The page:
Google has much to lose, little to gain

17:05, March 29, 2010      

Email | Print | Subscribe | Comments | Forum 

By Justin Ward

Google's departure from China sent shockwaves throughout the information superhighway, or at least it did outside of China. In China, it was more or less business as usual. Despite dramatizations in the Western media of Chinese mourning the loss of the search giant, the vast majority took the news with indifference or else they were insulted and said good riddance.

It's obvious that China can do without Google, since very few Chinese rely on it but rather turn to the domestic Baidu for their search needs. And for the time being, it seems Google can do without China, given that the country accounts for only about 1 to 2 percent of the company's total revenue, or about 250 to 300 million U.S. dollars annually. But this view is myopic at best and absolute folly at worst.

According to official figures, China's Internet users number 384 million, which exceeds the total U.S. population by nearly 77 million, and this number is growing constantly. Of course, Americans spend more dollars per capita online and have higher average incomes, but those facts notwithstanding, the amount of money to be made on the Internet in China is growing by leaps and bounds. Currently, the Chinese Internet advertising market is only worth 1 billion U.S. dollars, but according to estimates, that number could grow to as much as 20 billion by 2014.

As Ovum technology analyst Graham Titterington told BBC News in a recent interview, "In the longer term, Google needs China more than China needs Google." Titterington believes that Google will decide to return to China, eventually, but by then, it may be too late. ""The big question, though, will be how much momentum Google will have lost in the meantime." This is something Google should consider before it decides to burn its bridges.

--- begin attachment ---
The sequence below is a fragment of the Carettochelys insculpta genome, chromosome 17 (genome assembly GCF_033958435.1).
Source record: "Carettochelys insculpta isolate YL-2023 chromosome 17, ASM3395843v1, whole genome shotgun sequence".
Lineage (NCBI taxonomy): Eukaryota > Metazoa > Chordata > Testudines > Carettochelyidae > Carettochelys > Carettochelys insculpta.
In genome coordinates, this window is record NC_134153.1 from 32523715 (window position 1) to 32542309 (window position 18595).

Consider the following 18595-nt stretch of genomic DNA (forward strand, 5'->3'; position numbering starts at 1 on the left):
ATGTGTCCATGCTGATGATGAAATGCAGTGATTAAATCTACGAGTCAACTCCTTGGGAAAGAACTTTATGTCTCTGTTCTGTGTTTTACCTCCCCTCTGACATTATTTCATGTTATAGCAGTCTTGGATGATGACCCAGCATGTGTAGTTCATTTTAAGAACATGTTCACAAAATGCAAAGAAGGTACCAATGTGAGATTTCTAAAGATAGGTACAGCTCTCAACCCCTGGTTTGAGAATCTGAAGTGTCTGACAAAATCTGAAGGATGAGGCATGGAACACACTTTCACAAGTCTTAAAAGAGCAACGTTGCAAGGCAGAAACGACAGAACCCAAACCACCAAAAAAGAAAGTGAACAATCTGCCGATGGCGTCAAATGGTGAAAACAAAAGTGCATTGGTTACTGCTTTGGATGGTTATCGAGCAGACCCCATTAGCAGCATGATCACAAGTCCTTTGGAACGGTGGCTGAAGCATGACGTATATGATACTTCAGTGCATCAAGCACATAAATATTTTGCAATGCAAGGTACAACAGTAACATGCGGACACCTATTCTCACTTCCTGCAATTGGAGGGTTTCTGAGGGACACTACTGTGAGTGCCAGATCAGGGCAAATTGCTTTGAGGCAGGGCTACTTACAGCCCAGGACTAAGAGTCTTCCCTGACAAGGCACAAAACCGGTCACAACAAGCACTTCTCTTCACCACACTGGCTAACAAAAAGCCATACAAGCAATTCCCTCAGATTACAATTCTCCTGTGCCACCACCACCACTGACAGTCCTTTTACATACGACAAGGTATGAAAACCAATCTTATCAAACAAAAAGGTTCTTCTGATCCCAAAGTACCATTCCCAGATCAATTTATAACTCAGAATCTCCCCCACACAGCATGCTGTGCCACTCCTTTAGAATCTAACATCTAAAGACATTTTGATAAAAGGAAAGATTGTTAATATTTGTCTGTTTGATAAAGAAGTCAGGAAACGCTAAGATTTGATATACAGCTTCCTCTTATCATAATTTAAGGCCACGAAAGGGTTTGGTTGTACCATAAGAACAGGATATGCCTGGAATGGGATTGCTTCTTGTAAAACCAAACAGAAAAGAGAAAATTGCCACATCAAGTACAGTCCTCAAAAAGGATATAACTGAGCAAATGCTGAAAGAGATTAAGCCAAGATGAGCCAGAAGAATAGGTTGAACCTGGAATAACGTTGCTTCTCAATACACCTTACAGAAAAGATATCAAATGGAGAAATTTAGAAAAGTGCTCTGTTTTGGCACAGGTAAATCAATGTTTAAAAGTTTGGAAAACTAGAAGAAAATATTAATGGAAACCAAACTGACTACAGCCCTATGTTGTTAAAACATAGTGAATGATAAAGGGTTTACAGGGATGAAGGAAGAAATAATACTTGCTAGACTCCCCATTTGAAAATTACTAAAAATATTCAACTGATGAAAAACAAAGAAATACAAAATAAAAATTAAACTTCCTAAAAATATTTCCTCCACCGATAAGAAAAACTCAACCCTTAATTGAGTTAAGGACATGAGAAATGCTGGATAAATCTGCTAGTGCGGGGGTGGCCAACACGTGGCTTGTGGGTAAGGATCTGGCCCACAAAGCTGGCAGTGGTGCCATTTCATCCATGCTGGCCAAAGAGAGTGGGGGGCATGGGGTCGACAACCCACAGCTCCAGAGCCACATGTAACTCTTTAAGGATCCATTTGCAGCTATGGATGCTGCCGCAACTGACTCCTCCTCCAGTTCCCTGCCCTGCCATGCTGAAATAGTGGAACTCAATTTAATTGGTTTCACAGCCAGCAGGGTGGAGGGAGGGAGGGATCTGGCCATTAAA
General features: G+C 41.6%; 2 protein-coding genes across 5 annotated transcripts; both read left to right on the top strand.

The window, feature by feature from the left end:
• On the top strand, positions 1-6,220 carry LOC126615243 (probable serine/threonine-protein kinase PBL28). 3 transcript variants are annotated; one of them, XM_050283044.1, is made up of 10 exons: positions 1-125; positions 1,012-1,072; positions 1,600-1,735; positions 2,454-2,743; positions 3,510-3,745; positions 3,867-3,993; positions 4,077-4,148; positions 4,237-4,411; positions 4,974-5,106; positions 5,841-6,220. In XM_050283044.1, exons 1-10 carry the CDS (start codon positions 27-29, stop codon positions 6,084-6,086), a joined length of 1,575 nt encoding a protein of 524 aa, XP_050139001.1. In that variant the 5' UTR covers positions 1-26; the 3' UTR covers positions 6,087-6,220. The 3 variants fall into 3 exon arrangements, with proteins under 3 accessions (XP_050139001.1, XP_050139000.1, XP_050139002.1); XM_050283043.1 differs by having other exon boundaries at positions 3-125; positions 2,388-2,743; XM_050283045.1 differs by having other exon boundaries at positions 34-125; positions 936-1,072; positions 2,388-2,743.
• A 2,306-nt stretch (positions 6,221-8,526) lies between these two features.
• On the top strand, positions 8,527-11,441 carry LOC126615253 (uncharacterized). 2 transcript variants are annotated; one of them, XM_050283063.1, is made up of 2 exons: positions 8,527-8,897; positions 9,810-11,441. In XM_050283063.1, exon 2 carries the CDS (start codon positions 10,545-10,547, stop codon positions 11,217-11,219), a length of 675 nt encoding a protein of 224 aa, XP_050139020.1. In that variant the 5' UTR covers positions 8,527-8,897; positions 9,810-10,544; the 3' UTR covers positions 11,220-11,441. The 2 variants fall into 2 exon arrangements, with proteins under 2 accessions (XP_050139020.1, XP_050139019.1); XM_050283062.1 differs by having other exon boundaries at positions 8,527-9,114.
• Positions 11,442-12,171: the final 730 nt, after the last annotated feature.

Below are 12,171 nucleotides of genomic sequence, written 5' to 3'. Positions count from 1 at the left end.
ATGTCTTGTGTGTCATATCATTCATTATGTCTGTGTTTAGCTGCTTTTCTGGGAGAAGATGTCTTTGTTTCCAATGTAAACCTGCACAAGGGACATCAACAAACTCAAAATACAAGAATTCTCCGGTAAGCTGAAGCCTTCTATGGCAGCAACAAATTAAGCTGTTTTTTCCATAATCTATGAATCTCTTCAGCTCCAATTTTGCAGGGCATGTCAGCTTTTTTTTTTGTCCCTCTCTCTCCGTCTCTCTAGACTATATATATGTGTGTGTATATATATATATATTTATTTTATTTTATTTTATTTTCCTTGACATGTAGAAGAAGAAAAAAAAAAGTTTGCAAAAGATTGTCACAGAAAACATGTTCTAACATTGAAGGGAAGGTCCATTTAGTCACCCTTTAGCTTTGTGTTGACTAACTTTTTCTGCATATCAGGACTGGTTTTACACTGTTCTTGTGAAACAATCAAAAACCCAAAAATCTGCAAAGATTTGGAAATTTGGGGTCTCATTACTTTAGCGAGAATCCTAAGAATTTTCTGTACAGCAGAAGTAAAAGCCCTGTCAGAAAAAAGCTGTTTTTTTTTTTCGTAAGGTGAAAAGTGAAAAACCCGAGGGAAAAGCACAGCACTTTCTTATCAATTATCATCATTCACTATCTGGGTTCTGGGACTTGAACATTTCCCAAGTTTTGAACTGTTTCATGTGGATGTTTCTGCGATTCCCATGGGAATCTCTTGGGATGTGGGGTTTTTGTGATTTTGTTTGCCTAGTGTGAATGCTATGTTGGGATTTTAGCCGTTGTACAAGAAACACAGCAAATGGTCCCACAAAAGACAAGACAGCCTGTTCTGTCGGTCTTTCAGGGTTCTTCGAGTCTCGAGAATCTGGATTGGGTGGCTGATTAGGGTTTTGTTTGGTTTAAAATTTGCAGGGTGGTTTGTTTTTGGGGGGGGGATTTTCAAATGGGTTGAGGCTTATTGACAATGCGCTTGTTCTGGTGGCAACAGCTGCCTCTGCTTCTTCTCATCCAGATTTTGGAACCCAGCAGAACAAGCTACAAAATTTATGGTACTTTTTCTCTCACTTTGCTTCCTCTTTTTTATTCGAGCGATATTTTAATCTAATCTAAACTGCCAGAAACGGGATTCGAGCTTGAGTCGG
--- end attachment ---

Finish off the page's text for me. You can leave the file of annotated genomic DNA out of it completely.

As it is often mentioned, the Chinese word for crisis includes the character for opportunity, and a number of companies are poised to turn Google's crisis into their opportunity. Microsoft search engine Bing and others have declared their willingness to play ball with the Chinese government if it means access to Chinese Internet users. By the time Google returns, hat in hand, it may be irrelevant.

Google knew the score when it came to China. It sacrificed its supposed principles and agreed to abide by Chinese laws, so why is it crying foul now? This shows the move has nothing to do with free speech. If censorship is the issue, Google should withdraw from Europe and Israel, where it has agreed to censor hate speech in line with those countries laws. But that form of censorship plays a little better back home. It also makes little sense for Google to withdraw because of hacker attacks. It is as if by leaving China, they were retreating into some kind of magical hacker-proof fortress.

So if it is not censorship and it isn't hacker attacks or intellectual property, why leave then? The only possible explanation is that this is a calculated PR move designed to make Google appear to be the worldwide defender of the free exchange of information, but it won't change China one bit, and in the end, Google will find itself the real loser.
  • Do you have anything to say?


Special Coverage
Major headlines
Editor's Pick
  • Exhibition gala at ISU World Figure Skating Championships
  • Obama visits troops in Afghanistan
  • Germany wins World Women's Curling Championships
  • Holy Week begins in Honduras
  • Nadal defeats David Nalbandian at Sony Ericsson Open
  • Turandot premieres in Taiwan
Most Popular
Hot Forum Dicussion